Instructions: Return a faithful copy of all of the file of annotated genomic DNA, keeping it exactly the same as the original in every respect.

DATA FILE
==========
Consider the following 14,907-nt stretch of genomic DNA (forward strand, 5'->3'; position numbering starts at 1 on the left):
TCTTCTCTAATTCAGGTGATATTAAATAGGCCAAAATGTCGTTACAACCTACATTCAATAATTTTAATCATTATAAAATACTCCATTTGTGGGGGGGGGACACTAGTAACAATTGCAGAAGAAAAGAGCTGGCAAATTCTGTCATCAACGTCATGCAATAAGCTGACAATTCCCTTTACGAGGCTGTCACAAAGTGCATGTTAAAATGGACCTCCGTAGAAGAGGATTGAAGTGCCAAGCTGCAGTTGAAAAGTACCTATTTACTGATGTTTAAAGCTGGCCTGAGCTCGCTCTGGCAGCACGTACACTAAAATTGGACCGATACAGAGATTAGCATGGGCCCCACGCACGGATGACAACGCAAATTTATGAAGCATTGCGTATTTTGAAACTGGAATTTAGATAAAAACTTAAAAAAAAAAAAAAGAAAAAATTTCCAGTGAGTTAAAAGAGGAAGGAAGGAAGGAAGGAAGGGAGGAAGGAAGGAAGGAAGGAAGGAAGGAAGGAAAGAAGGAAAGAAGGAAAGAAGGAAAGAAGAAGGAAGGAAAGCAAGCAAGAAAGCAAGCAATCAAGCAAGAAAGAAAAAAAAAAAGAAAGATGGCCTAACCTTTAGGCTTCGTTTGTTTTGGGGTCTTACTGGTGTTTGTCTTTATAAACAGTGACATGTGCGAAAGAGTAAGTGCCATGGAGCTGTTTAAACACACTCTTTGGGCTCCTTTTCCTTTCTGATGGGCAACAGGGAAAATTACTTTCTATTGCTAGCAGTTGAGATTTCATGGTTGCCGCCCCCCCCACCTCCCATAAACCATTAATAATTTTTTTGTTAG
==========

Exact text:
Consider the following 14,907-nt stretch of genomic DNA (forward strand, 5'->3'; position numbering starts at 1 on the left):
TCTTCTCTAATTCAGGTGATATTAAATAGGCCAAAATGTCGTTACAACCTACATTCAATAATTTTAATCATTATAAAATACTCCATTTGTGGGGGGGGGACACTAGTAACAATTGCAGAAGAAAAGAGCTGGCAAATTCTGTCATCAACGTCATGCAATAAGCTGACAATTCCCTTTACGAGGCTGTCACAAAGTGCATGTTAAAATGGACCTCCGTAGAAGAGGATTGAAGTGCCAAGCTGCAGTTGAAAAGTACCTATTTACTGATGTTTAAAGCTGGCCTGAGCTCGCTCTGGCAGCACGTACACTAAAATTGGACCGATACAGAGATTAGCATGGGCCCCACGCACGGATGACAACGCAAATTTATGAAGCATTGCGTATTTTGAAACTGGAATTTAGATAAAAACTTAAAAAAAAAAAAAAGAAAAAATTTCCAGTGAGTTAAAAGAGGAAGGAAGGAAGGAAGGAAGGGAGGAAGGAAGGAAGGAAGGAAGGAAGGAAGGAAAGAAGGAAAGAAGGAAAGAAGGAAAGAAGAAGGAAGGAAAGCAAGCAAGAAAGCAAGCAATCAAGCAAGAAAGAAAAAAAAAAAGAAAGATGGCCTAACCTTTAGGCTTCGTTTGTTTTGGGGTCTTACTGGTGTTTGTCTTTATAAACAGTGACATGTGCGAAAGAGTAAGTGCCATGGAGCTGTTTAAACACACTCTTTGGGCTCCTTTTCCTTTCTGATGGGCAACAGGGAAAATTACTTTCTATTGCTAGCAGTTGAGATTTCATGGTTGCCGCCCCCCCCACCTCCCATAAACCATTAATAATTTTTTTGTTAG